This movie is about a doctor who kidnaps people, couples who are having sex. He takes them to his mansion where they are being kept as prisoners. He injects his subjects with a substance to... See full summary »
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José Luis López Vázquez,
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Andy J. Forest,
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This movie is about a doctor who kidnaps people, couples who are having sex. He takes them to his mansion where they are being kept as prisoners. He injects his subjects with a substance to 'enhance' their sexual abilities. The curious doctor then forces the abducted people to have sex. While they are making love he drains a fluid from them. He needs this to prevent himself from being transformed into a monster. He gets his instructions from a talking brain. Written by
Rob Zombie sampled some of the Enfermera's dialogue from the English-dubbed version of the film into two of his songs. The line, "Use my body to keep you alive!" opens the song, "Never Gonna Stop," while the line, "Give it to me!" can be heard several times in "Feel So Numb." See more »
All over town, people are engaging in aberrant sexual acts. It's all fun and games until they cross the path of Dr. Humpp, a mad scientist who is determined to use the libido power of human beings for his own purposes. As he says: sex dominates man, so he must dominate sex! Along with his sexy nurse assistant and hideous monster henchmen, he tries to do just that.
The film opens up with a variety of sex acts: lesbian sex, female masturbation, an orgy and a woman who strips nude in the middle of a jazz club. There's also a sailor standing outside a bar doing nothing unusual at all (unless you watch the trailer, where it's explained that the sailor suit is a visual cue for us to know he's a flagrant homosexual). The first twenty minutes come off as more of a softcore pornography than anything with a plot. Buttocks, breasts, groping hands and more are all you'll be seeing for a while. If this sounds like your cup of tea, you've picked the right film because it just keeps going from there! Really, when you boil this down and take out the scenes of people screwing like teenage catgirls in heat, I'd estimate you're left with maybe six minutes of actual plot, largely revolving around the newspaper reporter who is trying to uncover the mystery of the town's disappearances. Although, since the people just keep on humping in the laboratory as if they were in their own bedrooms, they don't seem all too upset about having been kidnapped.
We also have the long-standing tradition continued in this movie of having a foul, evil henchman. The monster here is more than just a little deformed. Sure, Humpp could send his sexy nurse out to do his bidding or even do it himself. But for some reason it just makes more sense to try and sneak up on couples copulating when you're a large, freakish beast. Or the drug store scene: Why go through your medical connections to get aphrodisiacs when you can sent a murderous monster into the local drug store to pick up the Spanish fly? That certainly won't draw any attention by the police! There is one downer to the sex scenes (besides the fact you might actually get bored with them after an hour -- according to horror historian and "Basket Case" director Frank Henenlotter, twenty minutes of nudity was actually added, not removed, for the American version). The film is in black and white, which causes hair to stand out against pale, alabaster skin (no blacks or Latinos in Argentina, apparently). I know some guys who love hair, especially 1970s porno hair -- Gary Busey, this means you -- but for me if you're going to have it, you should at least try to play it down. Tufts of hair are cool if you're into that natural thing, but I don't want Buckwheat caught in a headlock between anyone's thighs if it doesn't serve a purpose.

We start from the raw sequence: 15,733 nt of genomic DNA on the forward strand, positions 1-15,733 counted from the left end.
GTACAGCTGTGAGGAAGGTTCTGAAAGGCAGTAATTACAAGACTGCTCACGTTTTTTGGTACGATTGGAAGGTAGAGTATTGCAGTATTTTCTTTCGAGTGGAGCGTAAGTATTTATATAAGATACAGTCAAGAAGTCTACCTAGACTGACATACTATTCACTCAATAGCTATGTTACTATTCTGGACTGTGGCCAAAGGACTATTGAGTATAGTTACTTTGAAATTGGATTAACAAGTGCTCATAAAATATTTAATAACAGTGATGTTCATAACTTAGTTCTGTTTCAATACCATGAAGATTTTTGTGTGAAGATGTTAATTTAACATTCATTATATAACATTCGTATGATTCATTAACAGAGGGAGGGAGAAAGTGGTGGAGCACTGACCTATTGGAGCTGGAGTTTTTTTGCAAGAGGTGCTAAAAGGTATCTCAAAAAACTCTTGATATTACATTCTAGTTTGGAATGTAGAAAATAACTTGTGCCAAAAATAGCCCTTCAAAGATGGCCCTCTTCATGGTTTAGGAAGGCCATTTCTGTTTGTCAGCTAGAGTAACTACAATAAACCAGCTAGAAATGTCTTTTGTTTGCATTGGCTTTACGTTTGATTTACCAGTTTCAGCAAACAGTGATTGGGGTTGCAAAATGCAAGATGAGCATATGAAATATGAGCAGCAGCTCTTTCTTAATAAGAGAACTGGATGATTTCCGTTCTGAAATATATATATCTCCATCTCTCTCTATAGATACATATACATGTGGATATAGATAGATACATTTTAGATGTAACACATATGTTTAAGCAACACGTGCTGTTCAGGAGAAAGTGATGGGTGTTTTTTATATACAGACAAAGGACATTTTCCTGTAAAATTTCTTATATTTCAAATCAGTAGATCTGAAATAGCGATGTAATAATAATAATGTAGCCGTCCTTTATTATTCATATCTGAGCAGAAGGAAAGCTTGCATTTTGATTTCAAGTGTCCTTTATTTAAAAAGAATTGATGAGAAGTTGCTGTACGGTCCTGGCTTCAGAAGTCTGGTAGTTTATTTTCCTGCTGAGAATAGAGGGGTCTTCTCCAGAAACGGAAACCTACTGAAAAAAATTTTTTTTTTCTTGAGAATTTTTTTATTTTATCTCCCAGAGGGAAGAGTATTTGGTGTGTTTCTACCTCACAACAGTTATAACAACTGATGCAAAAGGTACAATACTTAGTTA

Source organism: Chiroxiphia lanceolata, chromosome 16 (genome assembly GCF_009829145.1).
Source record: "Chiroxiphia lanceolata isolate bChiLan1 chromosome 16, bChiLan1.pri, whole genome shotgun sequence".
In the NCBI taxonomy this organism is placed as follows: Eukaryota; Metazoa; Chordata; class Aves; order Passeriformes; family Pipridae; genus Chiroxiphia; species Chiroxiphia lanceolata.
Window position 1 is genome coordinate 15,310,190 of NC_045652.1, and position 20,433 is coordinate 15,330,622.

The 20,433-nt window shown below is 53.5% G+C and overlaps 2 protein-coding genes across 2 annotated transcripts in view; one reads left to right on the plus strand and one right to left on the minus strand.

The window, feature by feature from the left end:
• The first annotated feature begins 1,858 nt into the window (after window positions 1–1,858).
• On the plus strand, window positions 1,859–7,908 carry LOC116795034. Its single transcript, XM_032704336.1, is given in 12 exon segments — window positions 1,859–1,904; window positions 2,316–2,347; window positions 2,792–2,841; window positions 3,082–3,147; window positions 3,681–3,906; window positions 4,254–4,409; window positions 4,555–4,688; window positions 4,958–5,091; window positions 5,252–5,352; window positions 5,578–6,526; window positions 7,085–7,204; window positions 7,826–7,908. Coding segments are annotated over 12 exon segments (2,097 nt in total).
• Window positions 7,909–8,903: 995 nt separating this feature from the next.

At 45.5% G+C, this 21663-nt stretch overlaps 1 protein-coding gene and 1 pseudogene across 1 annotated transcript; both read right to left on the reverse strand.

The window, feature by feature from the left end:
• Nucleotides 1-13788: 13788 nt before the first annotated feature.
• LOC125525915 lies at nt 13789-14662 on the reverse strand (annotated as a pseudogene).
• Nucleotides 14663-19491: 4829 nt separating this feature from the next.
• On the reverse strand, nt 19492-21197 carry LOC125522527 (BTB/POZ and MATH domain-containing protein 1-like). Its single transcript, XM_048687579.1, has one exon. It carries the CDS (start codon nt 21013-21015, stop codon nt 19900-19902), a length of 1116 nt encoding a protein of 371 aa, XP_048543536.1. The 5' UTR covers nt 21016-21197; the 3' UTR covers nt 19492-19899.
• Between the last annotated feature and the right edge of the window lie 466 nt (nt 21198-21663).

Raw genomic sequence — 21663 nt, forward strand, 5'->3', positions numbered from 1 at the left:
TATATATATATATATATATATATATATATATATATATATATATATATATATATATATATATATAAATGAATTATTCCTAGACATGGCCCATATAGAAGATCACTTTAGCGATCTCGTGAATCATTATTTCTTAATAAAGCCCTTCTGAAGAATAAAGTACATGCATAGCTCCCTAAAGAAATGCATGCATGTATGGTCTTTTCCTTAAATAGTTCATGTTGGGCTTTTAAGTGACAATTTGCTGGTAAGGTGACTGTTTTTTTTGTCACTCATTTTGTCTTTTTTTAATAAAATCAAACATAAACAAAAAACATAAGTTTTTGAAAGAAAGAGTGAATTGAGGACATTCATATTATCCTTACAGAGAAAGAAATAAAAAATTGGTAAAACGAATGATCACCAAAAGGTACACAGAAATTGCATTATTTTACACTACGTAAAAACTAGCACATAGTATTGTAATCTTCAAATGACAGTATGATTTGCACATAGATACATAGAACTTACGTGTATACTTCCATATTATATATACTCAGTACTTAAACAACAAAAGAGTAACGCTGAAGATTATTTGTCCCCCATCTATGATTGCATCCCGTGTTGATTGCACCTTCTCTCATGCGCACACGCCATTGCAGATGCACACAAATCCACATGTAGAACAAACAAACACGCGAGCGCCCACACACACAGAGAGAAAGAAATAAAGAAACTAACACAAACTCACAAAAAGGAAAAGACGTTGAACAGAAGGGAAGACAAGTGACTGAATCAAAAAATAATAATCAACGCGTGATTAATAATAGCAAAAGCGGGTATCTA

And what's up with George and Rachel? After experimenting on Rachel, Dr. Humpp has transformed her into a nymphomaniac. George becomes alarmed. Rather than welcome this new development, he can't help but wonder if Dr. Humpp plans to use Rachel's nymphomania against them. Poor, sweet George and his one-track mind. All he ever thinks about is getting screwed... by Dr. Humpp.
I think this film gained a growing popularity (though, judging by how unknown it remains, not much of one) thanks to its Rob Zombie connection. One line ("use my body to keep you alive") has now been immortalized in one of Zombie's radio singles. That is also most likely how the man who passed this film on to me stumbled across it, as he also gave me a copy of "Spider Baby" with Sid Haig. Will Zombie fans love "Dr. Humpp"? I think they might. It comes much closer to the kind of film we expected from him prior to "House of 1000 Corpses".
Is "The Curious Dr. Humpp" a great film? Of course not. It' s a low-budget sexploitation film. But if you're into the low budget, 1970s sexploitations films where monsters attack fornicating couples with a bottle of ether, this film is for you. (Some have asked how one rag of ether can knock out a whole room of people doing the orgy thing... I say ask not what the ether can do for the orgy, ask what the orgy can do for this movie!) For a journey into the unknown and, frankly, rather bizarre, this is one film you'll want in your collection.
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